Denunciation attempts to remove the context that created the fallout after the Patriarchy in the Movement event. It seeks to frame a purely theoretical debate (with faulty frameworks included) and removes the subjectivity that brought the issue to a head in the first place. It misrepresents what happened and presents the issues in a false light. More importantly, many that were affected by the fallout from the events of a year ago are now placed on the defensive with their backs to the wall again. The sheer amount of emotional trauma that was slowly healing from the last year has been kicked around again. This demonstrates what the priorities are for supporters of Denunciation,that theoretical points (however faulty they are) are more important than the experiences of people who have endured through abuse and assault.

Statement from the Portland IWW Patriarchy Resistance Committee Regarding PaTM- April 29, 2013

**Statement provided as a resource for additional information and background. Posting it here is not meant to imply that Patriarchy Haters agree with the statement’s content in its entirety.

 

We are issuing a statement to express our support for the Patriarchy and the Movement event and the community members who called attention to the manifestation of patriarchy in our organizing. We support the brave individuals who stood up and spoke out against oppressive behavior during the event. We support the right of survivors and survivor-centered accountability processes. We support the rights of those facing oppression to speak out against the harm done to them and to identify those participating in oppressive behavior.

The event itself was meant to identify patterns of patriarchal oppression within the anti-capitalist movement, support survivors and promote anti-patriarchy work. During the discussion portion of the event a survivor’s attempt to identify a person who has demonstrated a pattern of oppressive, patriarchal behavior was silenced. This exchange was triggering and harmful to many of the attendees and replicated the patriarchal patterns identified earlier in the event. It also had the effect of derailing the important discussions around survivor support that had been taking place up until that point. That such behaviors took place within an event centered around dismantling those very same behaviors clearly demonstrates the need for a strong anti-patriarchy survivor-centered stance within the anti-capitalist movement.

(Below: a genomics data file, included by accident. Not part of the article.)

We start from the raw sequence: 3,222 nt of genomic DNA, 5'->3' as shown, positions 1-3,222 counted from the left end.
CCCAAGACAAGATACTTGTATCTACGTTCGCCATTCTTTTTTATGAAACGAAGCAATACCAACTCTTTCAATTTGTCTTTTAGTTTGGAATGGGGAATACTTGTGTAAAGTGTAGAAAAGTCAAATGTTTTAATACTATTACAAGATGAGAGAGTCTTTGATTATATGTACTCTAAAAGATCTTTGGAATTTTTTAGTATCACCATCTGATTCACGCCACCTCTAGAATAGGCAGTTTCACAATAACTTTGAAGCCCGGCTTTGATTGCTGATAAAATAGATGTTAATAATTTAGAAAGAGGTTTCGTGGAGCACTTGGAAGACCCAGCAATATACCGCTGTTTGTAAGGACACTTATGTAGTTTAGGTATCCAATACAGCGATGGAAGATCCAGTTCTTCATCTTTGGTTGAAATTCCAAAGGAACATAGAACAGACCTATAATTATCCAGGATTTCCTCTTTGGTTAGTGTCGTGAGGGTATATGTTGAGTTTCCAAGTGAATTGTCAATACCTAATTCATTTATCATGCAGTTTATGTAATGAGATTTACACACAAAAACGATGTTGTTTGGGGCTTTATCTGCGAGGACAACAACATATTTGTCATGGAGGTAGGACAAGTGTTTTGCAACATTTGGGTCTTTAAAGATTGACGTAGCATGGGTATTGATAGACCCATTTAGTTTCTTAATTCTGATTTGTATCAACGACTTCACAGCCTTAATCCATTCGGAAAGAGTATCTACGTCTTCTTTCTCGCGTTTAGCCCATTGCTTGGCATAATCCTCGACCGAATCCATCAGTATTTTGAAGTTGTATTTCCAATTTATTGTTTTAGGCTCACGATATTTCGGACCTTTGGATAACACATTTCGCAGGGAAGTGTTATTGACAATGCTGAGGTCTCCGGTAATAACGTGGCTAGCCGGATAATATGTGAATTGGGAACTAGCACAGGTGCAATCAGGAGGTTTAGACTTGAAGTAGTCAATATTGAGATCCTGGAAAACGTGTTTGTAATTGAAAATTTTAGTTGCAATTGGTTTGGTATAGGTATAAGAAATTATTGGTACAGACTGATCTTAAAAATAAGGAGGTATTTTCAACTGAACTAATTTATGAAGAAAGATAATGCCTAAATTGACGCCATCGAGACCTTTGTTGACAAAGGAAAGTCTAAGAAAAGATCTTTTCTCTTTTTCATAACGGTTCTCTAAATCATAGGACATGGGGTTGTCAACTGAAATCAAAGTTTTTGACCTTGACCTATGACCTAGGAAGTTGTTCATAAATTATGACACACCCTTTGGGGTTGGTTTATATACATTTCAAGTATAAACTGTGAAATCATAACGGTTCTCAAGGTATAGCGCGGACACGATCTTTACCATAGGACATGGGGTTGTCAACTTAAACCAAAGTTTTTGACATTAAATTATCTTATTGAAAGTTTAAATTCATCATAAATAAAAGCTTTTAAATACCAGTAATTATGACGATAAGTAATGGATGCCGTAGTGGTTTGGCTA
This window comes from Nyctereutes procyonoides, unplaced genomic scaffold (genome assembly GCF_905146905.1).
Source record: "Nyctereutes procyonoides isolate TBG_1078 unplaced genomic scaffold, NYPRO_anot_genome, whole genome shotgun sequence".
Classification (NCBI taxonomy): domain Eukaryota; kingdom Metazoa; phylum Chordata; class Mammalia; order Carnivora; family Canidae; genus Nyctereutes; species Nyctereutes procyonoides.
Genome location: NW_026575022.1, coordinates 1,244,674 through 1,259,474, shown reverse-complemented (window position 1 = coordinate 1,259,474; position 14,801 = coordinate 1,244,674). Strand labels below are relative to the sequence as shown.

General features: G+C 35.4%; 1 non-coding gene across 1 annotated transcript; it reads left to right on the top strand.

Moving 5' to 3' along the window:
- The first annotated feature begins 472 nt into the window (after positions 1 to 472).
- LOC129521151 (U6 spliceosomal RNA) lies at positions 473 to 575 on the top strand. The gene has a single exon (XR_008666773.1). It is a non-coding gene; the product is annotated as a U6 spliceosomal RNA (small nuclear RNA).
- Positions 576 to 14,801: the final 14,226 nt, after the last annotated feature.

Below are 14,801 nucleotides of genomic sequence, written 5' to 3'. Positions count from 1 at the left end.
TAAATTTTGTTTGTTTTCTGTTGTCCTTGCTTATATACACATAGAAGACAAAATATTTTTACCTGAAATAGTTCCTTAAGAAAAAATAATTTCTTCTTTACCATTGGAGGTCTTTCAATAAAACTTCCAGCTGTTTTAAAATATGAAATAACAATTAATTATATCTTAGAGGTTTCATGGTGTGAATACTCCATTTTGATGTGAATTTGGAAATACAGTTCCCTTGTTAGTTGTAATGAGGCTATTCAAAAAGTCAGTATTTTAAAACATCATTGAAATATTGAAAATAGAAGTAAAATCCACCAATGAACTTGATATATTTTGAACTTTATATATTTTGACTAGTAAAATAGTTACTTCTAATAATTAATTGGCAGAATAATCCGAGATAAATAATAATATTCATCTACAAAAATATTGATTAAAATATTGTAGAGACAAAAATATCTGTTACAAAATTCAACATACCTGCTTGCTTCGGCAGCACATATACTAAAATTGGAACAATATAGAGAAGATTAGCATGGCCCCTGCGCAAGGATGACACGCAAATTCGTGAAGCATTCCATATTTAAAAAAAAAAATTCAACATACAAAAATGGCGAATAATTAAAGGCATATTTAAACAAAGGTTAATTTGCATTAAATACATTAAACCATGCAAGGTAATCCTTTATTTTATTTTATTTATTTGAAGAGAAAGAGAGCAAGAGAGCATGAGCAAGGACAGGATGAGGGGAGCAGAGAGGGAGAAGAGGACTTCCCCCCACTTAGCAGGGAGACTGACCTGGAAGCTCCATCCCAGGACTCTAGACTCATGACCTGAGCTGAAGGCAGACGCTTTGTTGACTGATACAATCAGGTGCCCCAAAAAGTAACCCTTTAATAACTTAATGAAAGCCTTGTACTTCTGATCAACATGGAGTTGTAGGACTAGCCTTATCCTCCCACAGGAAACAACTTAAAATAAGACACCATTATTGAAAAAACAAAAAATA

It is often easy in theory to say that we are anti-patriarchy or anti-oppression, but it can become extremely messy and challenging to put those theories into practice when it involves those we trust, respect, and care about. As painful as it often is, we need to continue to recognize patriarchal and oppressive behaviors within our organizations, communities and ourselves. Our responses must be survivor-centered and supportive of those being harmed by patriarchy and oppression. The work of responding is EVERYONE’S work regardless of gender and should not only be the burden of those who are most oppressed by it.

We look forward to seeing our allies and Fellow Workers in the Toward Gender Equality Committee and the Portland IWW come forward and show support for anti-patriarchy work such as the Patriarchy and the Movement event. We encourage them to be proactive in recognizing and addressing the damaging forces of patriarchy in organizing as we all work to create a new world in the shell of the old.

“Don’t be afraid to speak up, and resist. Every time we speak out, we empower others to do the same. Don’t be intimidated by the mechanisms which are classically used to silence and discredit us. Other feminists who have had similar experiences will have your back and be there for you. We are many more than you think. Resistance begins when fear stops.” — from the statement from the “Patriarchy and the Movement” event organizers